People-to-people diplomacy has changed the trust level. The more we interface, the more myths are dispelled and cooperation and integrations is taking place. Cultural exchanges of artists, performing troupes, students, teachers, administrators, and more foster direct contact and a more intimate understanding of both sides than would be possible otherwise.

“These exchanges have also brought together the city of Minneapolis through the mayor’s office and the Park Board, who normally don’t talk to each other. These interactions open up more opportunities for projects and funding for yet more mutually beneficial people-to-people collaborations with China.”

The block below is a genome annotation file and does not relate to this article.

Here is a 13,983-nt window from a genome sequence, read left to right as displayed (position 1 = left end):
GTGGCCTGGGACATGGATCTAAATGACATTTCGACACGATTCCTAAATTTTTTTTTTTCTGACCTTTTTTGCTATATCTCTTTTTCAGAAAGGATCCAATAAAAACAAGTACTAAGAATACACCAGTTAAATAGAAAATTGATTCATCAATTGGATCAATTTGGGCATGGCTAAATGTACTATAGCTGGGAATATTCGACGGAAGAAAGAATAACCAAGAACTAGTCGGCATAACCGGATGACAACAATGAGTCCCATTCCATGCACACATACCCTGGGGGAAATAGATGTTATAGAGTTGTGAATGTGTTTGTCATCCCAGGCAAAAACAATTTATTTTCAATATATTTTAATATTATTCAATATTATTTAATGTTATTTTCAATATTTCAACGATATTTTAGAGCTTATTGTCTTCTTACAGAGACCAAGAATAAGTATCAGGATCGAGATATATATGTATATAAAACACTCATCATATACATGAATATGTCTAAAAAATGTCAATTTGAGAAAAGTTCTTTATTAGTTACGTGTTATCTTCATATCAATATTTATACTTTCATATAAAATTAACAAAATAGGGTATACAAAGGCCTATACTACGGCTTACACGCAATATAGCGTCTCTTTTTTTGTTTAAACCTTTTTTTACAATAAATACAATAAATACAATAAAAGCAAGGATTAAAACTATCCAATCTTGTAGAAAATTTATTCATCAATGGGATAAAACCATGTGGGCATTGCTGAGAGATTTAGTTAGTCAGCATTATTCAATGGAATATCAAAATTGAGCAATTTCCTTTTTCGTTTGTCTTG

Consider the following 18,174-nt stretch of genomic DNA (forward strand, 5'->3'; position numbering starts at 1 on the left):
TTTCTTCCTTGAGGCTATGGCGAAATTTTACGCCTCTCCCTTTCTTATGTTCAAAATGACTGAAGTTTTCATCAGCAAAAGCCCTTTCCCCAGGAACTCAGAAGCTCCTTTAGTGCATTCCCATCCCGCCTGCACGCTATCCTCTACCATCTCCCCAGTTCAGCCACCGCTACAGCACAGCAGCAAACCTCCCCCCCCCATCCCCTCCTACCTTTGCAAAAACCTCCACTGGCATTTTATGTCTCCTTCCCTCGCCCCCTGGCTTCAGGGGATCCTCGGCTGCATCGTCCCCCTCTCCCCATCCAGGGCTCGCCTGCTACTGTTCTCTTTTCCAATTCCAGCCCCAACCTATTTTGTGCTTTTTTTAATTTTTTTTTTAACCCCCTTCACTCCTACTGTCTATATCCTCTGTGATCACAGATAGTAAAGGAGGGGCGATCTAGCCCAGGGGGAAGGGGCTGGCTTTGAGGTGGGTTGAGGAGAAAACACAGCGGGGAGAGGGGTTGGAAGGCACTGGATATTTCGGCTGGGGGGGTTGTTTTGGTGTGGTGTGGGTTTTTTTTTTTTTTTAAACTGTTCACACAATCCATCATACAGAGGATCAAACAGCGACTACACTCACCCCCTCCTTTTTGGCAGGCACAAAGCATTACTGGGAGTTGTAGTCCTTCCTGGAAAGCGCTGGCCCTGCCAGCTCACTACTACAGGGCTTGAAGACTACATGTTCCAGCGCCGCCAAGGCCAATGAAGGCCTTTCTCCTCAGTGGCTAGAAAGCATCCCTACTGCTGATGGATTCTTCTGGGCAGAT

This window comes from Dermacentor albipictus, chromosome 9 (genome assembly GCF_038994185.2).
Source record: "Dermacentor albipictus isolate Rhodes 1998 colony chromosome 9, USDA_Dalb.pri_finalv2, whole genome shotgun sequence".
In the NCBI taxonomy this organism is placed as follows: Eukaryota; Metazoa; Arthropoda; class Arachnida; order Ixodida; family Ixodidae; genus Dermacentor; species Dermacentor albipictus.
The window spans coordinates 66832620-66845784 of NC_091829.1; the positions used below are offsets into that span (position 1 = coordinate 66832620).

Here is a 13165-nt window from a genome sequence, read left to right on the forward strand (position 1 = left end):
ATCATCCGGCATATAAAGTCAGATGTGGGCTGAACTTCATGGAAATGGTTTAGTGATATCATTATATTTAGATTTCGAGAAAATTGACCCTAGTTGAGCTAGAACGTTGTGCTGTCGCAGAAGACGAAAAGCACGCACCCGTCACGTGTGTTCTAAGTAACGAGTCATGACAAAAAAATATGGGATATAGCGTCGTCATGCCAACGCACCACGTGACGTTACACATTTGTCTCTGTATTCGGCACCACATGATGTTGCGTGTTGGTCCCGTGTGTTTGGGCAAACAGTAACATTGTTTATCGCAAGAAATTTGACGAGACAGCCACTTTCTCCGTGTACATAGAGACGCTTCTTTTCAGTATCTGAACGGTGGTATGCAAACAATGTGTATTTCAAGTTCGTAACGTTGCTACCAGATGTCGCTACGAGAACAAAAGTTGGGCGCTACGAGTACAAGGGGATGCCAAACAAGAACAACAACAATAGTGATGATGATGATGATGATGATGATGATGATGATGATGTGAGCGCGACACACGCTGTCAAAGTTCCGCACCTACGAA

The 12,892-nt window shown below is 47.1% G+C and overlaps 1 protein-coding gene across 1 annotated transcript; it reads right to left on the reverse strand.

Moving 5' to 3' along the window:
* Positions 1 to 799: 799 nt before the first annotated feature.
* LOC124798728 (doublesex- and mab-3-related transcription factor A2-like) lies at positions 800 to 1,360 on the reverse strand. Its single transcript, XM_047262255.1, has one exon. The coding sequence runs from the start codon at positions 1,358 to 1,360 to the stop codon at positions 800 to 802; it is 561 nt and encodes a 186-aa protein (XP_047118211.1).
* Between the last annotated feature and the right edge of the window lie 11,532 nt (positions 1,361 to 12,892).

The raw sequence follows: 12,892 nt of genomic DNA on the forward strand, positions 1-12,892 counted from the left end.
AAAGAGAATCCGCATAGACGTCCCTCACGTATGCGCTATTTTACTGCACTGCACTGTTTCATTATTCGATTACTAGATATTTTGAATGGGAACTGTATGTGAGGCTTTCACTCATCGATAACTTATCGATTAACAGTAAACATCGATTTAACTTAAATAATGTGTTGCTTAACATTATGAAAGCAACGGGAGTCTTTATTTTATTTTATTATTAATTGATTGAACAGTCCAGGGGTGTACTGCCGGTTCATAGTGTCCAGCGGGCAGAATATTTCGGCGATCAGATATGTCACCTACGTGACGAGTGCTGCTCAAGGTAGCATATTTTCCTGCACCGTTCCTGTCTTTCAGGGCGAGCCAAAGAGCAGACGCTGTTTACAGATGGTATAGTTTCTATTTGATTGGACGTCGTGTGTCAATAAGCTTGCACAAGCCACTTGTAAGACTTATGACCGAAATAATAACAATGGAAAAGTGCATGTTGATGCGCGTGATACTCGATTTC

Tony Lorusso, former Director of the Minnesota Trade Office, was a strong advocate of Minnesota’s citizen diplomacy with China during his tenure: “Developing international relations is not just a government-to-government effort. Minnesota took an aggressive stance on improving relations with China, brought a 218-person delegation from the local educational and business community to China paid for through corporate sponsorships, and collectively showed China that Minnesota was investing our next generation to have an appreciation of China.” Beth Hoffman, who has led the sister city relationship between Cincinnati, Ohio and Liuzhou, China, since the late 1980s, said of their accomplishments: “English Second Language exchanges between our cities have led to teacher-training that have resulted in better English teaching in Liuzhou. This is beyond politics, it’s a people to people relationship.”